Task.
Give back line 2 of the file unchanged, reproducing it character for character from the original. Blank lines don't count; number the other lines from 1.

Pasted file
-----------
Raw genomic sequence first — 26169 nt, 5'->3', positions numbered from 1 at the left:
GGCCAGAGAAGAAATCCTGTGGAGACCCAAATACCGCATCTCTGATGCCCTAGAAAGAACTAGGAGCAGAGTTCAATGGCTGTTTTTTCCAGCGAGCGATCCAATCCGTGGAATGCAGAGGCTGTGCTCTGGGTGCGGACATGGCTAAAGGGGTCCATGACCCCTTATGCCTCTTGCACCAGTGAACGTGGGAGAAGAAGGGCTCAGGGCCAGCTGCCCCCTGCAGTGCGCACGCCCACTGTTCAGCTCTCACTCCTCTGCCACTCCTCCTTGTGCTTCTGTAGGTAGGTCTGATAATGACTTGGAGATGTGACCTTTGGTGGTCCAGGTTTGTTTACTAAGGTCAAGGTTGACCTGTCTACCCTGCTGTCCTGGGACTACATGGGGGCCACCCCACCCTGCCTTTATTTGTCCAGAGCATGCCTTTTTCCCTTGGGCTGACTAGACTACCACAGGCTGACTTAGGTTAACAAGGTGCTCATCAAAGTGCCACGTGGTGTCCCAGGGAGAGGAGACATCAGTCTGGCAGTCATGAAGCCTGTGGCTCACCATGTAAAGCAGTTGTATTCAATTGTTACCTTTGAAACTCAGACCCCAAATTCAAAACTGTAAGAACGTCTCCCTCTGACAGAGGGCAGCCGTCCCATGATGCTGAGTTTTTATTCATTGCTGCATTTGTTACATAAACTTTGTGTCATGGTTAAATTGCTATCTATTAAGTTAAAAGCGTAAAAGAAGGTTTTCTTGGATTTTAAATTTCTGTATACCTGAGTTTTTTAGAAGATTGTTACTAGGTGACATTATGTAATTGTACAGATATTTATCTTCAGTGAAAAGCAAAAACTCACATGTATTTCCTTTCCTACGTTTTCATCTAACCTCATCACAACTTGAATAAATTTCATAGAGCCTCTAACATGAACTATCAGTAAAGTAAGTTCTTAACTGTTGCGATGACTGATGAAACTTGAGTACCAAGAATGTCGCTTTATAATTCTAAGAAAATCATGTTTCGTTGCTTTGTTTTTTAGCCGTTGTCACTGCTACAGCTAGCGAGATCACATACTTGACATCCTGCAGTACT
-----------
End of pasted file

GGCCAGAGAAGAAATCCTGTGGAGACCCAAATACCGCATCTCTGATGCCCTAGAAAGAACTAGGAGCAGAGTTCAATGGCTGTTTTTTCCAGCGAGCGATCCAATCCGTGGAATGCAGAGGCTGTGCTCTGGGTGCGGACATGGCTAAAGGGGTCCATGACCCCTTATGCCTCTTGCACCAGTGAACGTGGGAGAAGAAGGGCTCAGGGCCAGCTGCCCCCTGCAGTGCGCACGCCCACTGTTCAGCTCTCACTCCTCTGCCACTCCTCCTTGTGCTTCTGTAGGTAGGTCTGATAATGACTTGGAGATGTGACCTTTGGTGGTCCAGGTTTGTTTACTAAGGTCAAGGTTGACCTGTCTACCCTGCTGTCCTGGGACTACATGGGGGCCACCCCACCCTGCCTTTATTTGTCCAGAGCATGCCTTTTTCCCTTGGGCTGACTAGACTACCACAGGCTGACTTAGGTTAACAAGGTGCTCATCAAAGTGCCACGTGGTGTCCCAGGGAGAGGAGACATCAGTCTGGCAGTCATGAAGCCTGTGGCTCACCATGTAAAGCAGTTGTATTCAATTGTTACCTTTGAAACTCAGACCCCAAATTCAAAACTGTAAGAACGTCTCCCTCTGACAGAGGGCAGCCGTCCCATGATGCTGAGTTTTTATTCATTGCTGCATTTGTTACATAAACTTTGTGTCATGGTTAAATTGCTATCTATTAAGTTAAAAGCGTAAAAGAAGGTTTTCTTGGATTTTAAATTTCTGTATACCTGAGTTTTTTAGAAGATTGTTACTAGGTGACATTATGTAATTGTACAGATATTTATCTTCAGTGAAAAGCAAAAACTCACATGTATTTCCTTTCCTACGTTTTCATCTAACCTCATCACAACTTGAATAAATTTCATAGAGCCTCTAACATGAACTATCAGTAAAGTAAGTTCTTAACTGTTGCGATGACTGATGAAACTTGAGTACCAAGAATGTCGCTTTATAATTCTAAGAAAATCATGTTTCGTTGCTTTGTTTTTTAGCCGTTGTCACTGCTACAGCTAGCGAGATCACATACTTGACATCCTGCAGTACT